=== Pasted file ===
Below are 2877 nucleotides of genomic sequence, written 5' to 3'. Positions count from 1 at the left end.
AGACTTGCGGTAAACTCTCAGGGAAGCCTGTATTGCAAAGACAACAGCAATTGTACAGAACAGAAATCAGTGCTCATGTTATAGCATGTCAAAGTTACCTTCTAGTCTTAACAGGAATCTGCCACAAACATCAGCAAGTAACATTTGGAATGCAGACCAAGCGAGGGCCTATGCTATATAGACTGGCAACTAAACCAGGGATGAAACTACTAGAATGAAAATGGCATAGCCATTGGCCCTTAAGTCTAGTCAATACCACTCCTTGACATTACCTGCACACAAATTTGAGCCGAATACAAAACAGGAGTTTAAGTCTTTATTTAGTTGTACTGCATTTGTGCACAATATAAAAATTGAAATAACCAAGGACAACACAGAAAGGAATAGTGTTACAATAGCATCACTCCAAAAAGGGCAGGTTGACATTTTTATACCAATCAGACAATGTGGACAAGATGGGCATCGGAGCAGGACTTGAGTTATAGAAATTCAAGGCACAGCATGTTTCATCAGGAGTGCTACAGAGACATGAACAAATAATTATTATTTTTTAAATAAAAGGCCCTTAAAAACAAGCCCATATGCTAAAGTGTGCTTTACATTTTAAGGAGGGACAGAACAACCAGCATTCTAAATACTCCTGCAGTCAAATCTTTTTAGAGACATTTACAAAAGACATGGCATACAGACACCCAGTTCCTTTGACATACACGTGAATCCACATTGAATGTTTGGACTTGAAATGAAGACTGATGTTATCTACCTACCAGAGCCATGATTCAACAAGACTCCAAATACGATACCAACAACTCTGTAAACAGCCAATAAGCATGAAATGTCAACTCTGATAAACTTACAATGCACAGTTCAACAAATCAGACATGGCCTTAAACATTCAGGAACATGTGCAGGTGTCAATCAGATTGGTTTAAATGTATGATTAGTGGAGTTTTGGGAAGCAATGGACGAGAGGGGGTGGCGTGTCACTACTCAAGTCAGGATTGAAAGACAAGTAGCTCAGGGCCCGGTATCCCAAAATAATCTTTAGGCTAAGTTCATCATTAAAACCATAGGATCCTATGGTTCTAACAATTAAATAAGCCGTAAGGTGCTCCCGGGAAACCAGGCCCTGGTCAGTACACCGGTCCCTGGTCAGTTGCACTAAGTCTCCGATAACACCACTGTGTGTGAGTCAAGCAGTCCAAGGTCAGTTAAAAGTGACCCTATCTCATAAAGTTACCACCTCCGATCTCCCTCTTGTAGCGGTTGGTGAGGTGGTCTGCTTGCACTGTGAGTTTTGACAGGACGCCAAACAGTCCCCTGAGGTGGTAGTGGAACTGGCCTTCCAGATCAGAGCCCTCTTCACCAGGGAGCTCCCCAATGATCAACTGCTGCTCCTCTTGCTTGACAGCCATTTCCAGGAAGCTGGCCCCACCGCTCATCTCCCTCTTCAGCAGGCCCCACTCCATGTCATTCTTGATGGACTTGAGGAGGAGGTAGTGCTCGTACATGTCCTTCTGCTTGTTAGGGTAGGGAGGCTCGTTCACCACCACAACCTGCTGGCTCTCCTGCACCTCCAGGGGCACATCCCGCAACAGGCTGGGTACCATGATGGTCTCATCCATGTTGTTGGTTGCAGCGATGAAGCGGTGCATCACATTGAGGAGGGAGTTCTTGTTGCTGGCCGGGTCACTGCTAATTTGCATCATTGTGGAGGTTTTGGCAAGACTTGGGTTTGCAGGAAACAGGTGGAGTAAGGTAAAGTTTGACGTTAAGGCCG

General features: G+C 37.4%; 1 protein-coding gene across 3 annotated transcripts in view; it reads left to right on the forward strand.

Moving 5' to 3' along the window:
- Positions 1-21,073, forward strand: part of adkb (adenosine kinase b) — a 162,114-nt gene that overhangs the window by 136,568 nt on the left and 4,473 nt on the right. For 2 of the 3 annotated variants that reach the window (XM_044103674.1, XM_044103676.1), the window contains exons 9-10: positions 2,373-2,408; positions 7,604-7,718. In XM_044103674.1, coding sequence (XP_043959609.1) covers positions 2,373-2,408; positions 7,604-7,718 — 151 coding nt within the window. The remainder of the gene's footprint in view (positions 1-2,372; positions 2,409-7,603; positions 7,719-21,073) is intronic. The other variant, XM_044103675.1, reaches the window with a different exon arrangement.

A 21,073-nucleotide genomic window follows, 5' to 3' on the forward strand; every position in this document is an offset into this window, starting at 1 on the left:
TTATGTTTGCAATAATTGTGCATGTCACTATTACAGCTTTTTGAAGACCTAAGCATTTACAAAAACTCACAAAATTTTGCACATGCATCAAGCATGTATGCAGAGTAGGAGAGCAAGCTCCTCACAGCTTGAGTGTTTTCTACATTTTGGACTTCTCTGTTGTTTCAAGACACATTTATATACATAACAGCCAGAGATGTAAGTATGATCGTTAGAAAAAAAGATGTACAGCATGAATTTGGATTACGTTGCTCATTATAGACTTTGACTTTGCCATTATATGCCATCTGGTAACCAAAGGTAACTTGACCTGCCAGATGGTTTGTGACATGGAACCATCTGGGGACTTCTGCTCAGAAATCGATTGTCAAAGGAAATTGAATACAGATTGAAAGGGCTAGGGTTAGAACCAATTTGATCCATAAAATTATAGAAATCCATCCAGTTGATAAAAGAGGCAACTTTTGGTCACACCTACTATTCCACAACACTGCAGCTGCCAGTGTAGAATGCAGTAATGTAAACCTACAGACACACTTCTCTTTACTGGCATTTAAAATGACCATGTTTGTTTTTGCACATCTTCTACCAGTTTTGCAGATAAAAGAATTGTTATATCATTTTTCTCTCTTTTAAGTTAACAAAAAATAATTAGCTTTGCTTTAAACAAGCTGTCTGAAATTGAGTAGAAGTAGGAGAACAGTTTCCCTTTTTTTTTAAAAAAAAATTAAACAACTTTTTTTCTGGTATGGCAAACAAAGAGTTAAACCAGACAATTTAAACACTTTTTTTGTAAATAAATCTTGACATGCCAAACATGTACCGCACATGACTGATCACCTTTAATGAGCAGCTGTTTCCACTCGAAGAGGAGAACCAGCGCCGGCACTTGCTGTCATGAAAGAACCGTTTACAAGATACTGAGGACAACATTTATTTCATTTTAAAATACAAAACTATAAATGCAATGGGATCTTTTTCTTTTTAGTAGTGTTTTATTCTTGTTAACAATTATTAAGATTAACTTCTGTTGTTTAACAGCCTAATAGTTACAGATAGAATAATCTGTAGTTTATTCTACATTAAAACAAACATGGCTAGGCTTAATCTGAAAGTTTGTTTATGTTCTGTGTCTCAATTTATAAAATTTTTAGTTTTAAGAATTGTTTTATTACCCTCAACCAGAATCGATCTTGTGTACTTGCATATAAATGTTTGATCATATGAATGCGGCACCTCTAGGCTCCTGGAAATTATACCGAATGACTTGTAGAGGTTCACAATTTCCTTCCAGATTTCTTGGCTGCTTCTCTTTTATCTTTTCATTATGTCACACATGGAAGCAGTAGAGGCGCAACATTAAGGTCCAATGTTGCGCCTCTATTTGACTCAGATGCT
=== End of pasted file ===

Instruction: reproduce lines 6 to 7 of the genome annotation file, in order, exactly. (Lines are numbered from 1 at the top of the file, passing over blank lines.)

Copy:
A 21,073-nucleotide genomic window follows, 5' to 3' on the forward strand; every position in this document is an offset into this window, starting at 1 on the left:
TTATGTTTGCAATAATTGTGCATGTCACTATTACAGCTTTTTGAAGACCTAAGCATTTACAAAAACTCACAAAATTTTGCACATGCATCAAGCATGTATGCAGAGTAGGAGAGCAAGCTCCTCACAGCTTGAGTGTTTTCTACATTTTGGACTTCTCTGTTGTTTCAAGACACATTTATATACATAACAGCCAGAGATGTAAGTATGATCGTTAGAAAAAAAGATGTACAGCATGAATTTGGATTACGTTGCTCATTATAGACTTTGACTTTGCCATTATATGCCATCTGGTAACCAAAGGTAACTTGACCTGCCAGATGGTTTGTGACATGGAACCATCTGGGGACTTCTGCTCAGAAATCGATTGTCAAAGGAAATTGAATACAGATTGAAAGGGCTAGGGTTAGAACCAATTTGATCCATAAAATTATAGAAATCCATCCAGTTGATAAAAGAGGCAACTTTTGGTCACACCTACTATTCCACAACACTGCAGCTGCCAGTGTAGAATGCAGTAATGTAAACCTACAGACACACTTCTCTTTACTGGCATTTAAAATGACCATGTTTGTTTTTGCACATCTTCTACCAGTTTTGCAGATAAAAGAATTGTTATATCATTTTTCTCTCTTTTAAGTTAACAAAAAATAATTAGCTTTGCTTTAAACAAGCTGTCTGAAATTGAGTAGAAGTAGGAGAACAGTTTCCCTTTTTTTTTAAAAAAAAATTAAACAACTTTTTTTCTGGTATGGCAAACAAAGAGTTAAACCAGACAATTTAAACACTTTTTTTGTAAATAAATCTTGACATGCCAAACATGTACCGCACATGACTGATCACCTTTAATGAGCAGCTGTTTCCACTCGAAGAGGAGAACCAGCGCCGGCACTTGCTGTCATGAAAGAACCGTTTACAAGATACTGAGGACAACATTTATTTCATTTTAAAATACAAAACTATAAATGCAATGGGATCTTTTTCTTTTTAGTAGTGTTTTATTCTTGTTAACAATTATTAAGATTAACTTCTGTTGTTTAACAGCCTAATAGTTACAGATAGAATAATCTGTAGTTTATTCTACATTAAAACAAACATGGCTAGGCTTAATCTGAAAGTTTGTTTATGTTCTGTGTCTCAATTTATAAAATTTTTAGTTTTAAGAATTGTTTTATTACCCTCAACCAGAATCGATCTTGTGTACTTGCATATAAATGTTTGATCATATGAATGCGGCACCTCTAGGCTCCTGGAAATTATACCGAATGACTTGTAGAGGTTCACAATTTCCTTCCAGATTTCTTGGCTGCTTCTCTTTTATCTTTTCATTATGTCACACATGGAAGCAGTAGAGGCGCAACATTAAGGTCCAATGTTGCGCCTCTATTTGACTCAGATGCT